The Price is Right
December marks the start of the season for faculty job offers – as few and far between as they may be in this economy. In the “old” days, salaries and perks were likely much more flexible. Is there much room for negotiation, or will candidates jump at the chance to accept any offer, just to have a foot in the door? In our current economy, what can one realistically ask for and receive?
Suk, "The Trouble with Teaching Rape Law"
Adding to the conversation about teaching and testing on controversial or emotionally charged subjects, here is Jeannie Suk (Harvard) this week in The New Yorker. (H/T: My FIU colleague Eric Carpenter). Of course, sexual assault fits into the first category, in that the subject itself is emotionally charged regardless of the context in which it is presented or tested. Obviously, I share Suk's conclusion that it is too bad that we are moving in this direction--and that it is bad not only for law students, but also for law and legal reform.
Can Justice Kagan Narrow Heien v. North Carolina?
Yesterday, the Court decided Heien v. North Carolina by an 8-1 vote. Both the holding--that police act constitutionally when they make certain mistakes of law--and the lopsided outcome in Heien call to mind Davis v. United States, which involved the good-faith exception to the exclusionary rule and was resolved 7-2. Heien provides the most recent example of the "other" rule of lenity--that is, the newly ascendant principle that police should get the benefit of the doubt when it comes to ambiguous laws. Heien also shrinks the gap between Fourth Amendment rights and remedies, which now both include consideration of the police's "good faith." And then there's the historical dimension of Heien. So, as expected, Heien is a big decision.
For now, I'd like to focus on how lower courts will construe Heien in light of Justices Kagan's concurrence, which was joined by Justice Ginsburg. Because she asked the government several skeptical (and characteristically insightful) questions at argument, Justice Kagan's decision to join the majority may seem somewhat surprising. But the content of Justice Kagan's concurrence, along with the fact that her vote was unnecessary for the creation of a majority, suggests that she might have been motivated to concur to put her own spin on the decision for the Court. In other words, Justice Kagan's concurrence might be an example of "aspirational narrowing." It's less clear that Justice Kagan's efforts will be successful.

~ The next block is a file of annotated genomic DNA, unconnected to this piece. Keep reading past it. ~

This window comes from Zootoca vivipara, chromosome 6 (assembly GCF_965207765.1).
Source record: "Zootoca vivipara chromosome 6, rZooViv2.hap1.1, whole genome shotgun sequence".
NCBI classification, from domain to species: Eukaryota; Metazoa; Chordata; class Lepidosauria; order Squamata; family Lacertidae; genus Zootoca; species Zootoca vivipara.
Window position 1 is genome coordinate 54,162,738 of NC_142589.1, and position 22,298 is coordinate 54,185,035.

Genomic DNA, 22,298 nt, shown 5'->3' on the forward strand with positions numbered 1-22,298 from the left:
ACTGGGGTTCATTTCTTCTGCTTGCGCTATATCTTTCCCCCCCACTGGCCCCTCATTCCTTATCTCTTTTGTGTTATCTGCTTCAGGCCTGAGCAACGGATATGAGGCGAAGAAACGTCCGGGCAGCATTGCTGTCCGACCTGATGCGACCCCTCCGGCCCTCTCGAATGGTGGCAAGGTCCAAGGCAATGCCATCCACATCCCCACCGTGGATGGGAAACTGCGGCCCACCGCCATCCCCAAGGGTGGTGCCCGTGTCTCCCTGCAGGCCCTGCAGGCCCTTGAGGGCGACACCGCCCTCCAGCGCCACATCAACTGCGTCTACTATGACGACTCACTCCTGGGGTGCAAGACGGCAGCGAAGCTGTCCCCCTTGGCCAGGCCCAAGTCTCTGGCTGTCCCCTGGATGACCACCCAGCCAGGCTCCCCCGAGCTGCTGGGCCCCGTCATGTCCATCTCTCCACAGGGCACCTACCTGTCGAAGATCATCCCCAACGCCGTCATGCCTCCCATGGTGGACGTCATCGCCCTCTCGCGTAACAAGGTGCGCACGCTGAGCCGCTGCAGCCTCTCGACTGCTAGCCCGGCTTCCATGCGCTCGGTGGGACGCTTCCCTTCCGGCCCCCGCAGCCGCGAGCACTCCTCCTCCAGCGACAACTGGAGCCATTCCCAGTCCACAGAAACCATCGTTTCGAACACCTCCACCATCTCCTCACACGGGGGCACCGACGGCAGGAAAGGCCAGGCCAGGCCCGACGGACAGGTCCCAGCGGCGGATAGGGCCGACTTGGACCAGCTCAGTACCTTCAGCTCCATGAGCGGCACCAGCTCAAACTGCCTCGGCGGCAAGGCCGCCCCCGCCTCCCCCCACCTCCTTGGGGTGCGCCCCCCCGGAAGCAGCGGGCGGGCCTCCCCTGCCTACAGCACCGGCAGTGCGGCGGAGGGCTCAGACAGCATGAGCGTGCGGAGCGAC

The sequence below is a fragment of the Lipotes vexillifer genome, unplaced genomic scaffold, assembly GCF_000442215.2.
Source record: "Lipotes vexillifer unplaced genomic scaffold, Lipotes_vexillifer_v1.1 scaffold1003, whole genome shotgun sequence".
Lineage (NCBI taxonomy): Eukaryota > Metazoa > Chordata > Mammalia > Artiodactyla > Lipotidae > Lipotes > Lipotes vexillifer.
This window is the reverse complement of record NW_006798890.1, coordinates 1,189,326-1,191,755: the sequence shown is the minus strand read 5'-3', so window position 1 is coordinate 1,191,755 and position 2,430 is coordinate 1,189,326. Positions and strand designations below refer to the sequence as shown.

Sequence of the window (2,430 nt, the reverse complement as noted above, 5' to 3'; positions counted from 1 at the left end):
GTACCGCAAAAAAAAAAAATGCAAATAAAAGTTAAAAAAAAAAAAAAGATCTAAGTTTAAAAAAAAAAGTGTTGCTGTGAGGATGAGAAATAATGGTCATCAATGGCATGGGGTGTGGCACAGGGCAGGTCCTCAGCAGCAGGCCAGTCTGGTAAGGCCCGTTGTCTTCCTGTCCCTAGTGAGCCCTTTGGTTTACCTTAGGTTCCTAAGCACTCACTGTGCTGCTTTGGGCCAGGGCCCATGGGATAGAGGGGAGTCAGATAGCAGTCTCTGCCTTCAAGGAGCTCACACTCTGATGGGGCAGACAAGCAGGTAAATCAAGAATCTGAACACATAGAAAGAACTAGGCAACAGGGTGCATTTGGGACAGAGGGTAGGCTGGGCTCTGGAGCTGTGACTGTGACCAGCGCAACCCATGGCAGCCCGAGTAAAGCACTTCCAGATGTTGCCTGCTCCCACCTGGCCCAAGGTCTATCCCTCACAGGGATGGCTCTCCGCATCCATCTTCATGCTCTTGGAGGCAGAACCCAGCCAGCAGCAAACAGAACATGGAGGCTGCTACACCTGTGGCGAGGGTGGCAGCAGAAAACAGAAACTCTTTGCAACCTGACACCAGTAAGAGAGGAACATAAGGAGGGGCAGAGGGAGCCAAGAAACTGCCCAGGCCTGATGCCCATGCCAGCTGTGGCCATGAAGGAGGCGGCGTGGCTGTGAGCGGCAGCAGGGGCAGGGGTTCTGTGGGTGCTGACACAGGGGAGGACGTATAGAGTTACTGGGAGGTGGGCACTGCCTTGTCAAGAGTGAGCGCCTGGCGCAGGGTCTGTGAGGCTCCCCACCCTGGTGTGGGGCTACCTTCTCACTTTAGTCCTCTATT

Tuesday, December 16, 2014
But can I wear my "Fuck the Draft" jacket?
From Judge Susan E. Gash, presiding over the trial of NFL player Aaron Hernandez:
No person wearing clothing, or a button or other object attached to clothing, or carrying an object that displays any Patriots or other NFL team logo, football-related insignia, or words and/or a photograph that relate in any way to this case will be permitted entry to the Fall River Justice Center during any phase of the trial.
Does this seem excessive, especially as it applies not only to the courtroom, but within the entire building? And is it necessary to ban everything related to all of football, not just the Patriots or even just the NFL? Is it really that problematic for jurors to see any and all football-related things?
Dodson on Twombly Creep
The following is by Scott Dodson (Hastings):
Yesterday’s Supreme Court’s opinion in Dart Cherokee held that a notice of removal need not be accompanied by evidence of the amount in controversy in a CAFA-removal case. The Court split 5-4 on the nerdy question of whether the Court could even review the issue itself because the Court of Appeals declined, in its discretion, to hear the appeal from the district court. That latter issue got quite a bit of play at oral argument, and coverage of the opinion’s resolution of that issue has overshadowed the Court’s decision on the merits, which pretty much everyone—myself included—thought fairly obvious.
But there’s something funny, and potentially important, in the merits part of the decision that people seem to be overlooking.
Erie and/in the District of Columbia
An otherwise routine decision this morning from the D.C. Circuit raised a question I must confess to never before having considered: Why do the Article III D.C. district court and D.C. Circuit consider themselves bound to follow the Article I District of Columbia Court of Appeals on questions of "District of Columbia" law? After all, (1) D.C. is not a state; and (2) D.C. is not covered by the Rules of Decision Act (which, unlike plenty of other federal statutes, does not treat D.C. like a state); and (3) the provisions of the D.C. Code (and, presumably, the decisional law of the D.C. Superior Court and D.C. Court of Appeals) are, for constitutional purposes, federal law--such that it's not even clear the Rules of Decision Act would apply even if it did treat D.C. as a state. Thus, not only is a federal court sitting in diversity and applying D.C. law not bound by the Rules of Decision Act to follow the decisions of the D.C. Court of Appeals; there actually is something that seems untoward about an Article III court being bound by a non-Article III court's interpretation of federal law--even where that federal law is only of local applicability.